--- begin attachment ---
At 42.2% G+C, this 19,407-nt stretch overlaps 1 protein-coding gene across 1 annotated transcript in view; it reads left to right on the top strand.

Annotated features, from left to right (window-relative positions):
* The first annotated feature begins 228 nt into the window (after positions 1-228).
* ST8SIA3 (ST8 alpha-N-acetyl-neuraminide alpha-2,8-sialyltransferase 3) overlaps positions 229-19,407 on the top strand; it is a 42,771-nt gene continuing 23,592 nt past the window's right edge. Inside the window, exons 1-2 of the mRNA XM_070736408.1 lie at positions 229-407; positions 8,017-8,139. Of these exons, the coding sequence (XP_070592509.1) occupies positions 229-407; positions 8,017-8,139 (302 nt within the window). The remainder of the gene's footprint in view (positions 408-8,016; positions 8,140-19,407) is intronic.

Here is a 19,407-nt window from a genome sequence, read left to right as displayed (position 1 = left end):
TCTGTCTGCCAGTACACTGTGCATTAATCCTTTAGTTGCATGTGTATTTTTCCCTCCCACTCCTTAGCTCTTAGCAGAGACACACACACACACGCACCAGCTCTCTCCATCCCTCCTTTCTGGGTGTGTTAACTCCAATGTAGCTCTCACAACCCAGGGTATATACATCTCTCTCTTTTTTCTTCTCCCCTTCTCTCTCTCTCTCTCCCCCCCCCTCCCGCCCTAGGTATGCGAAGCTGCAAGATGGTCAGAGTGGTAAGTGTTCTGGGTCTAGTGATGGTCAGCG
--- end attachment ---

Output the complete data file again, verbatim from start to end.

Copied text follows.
At 42.2% G+C, this 19,407-nt stretch overlaps 1 protein-coding gene across 1 annotated transcript in view; it reads left to right on the top strand.

Annotated features, from left to right (window-relative positions):
* The first annotated feature begins 228 nt into the window (after positions 1-228).
* ST8SIA3 (ST8 alpha-N-acetyl-neuraminide alpha-2,8-sialyltransferase 3) overlaps positions 229-19,407 on the top strand; it is a 42,771-nt gene continuing 23,592 nt past the window's right edge. Inside the window, exons 1-2 of the mRNA XM_070736408.1 lie at positions 229-407; positions 8,017-8,139. Of these exons, the coding sequence (XP_070592509.1) occupies positions 229-407; positions 8,017-8,139 (302 nt within the window). The remainder of the gene's footprint in view (positions 408-8,016; positions 8,140-19,407) is intronic.

Here is a 19,407-nt window from a genome sequence, read left to right as displayed (position 1 = left end):
TCTGTCTGCCAGTACACTGTGCATTAATCCTTTAGTTGCATGTGTATTTTTCCCTCCCACTCCTTAGCTCTTAGCAGAGACACACACACACACGCACCAGCTCTCTCCATCCCTCCTTTCTGGGTGTGTTAACTCCAATGTAGCTCTCACAACCCAGGGTATATACATCTCTCTCTTTTTTCTTCTCCCCTTCTCTCTCTCTCTCTCCCCCCCCCTCCCGCCCTAGGTATGCGAAGCTGCAAGATGGTCAGAGTGGTAAGTGTTCTGGGTCTAGTGATGGTCAGCG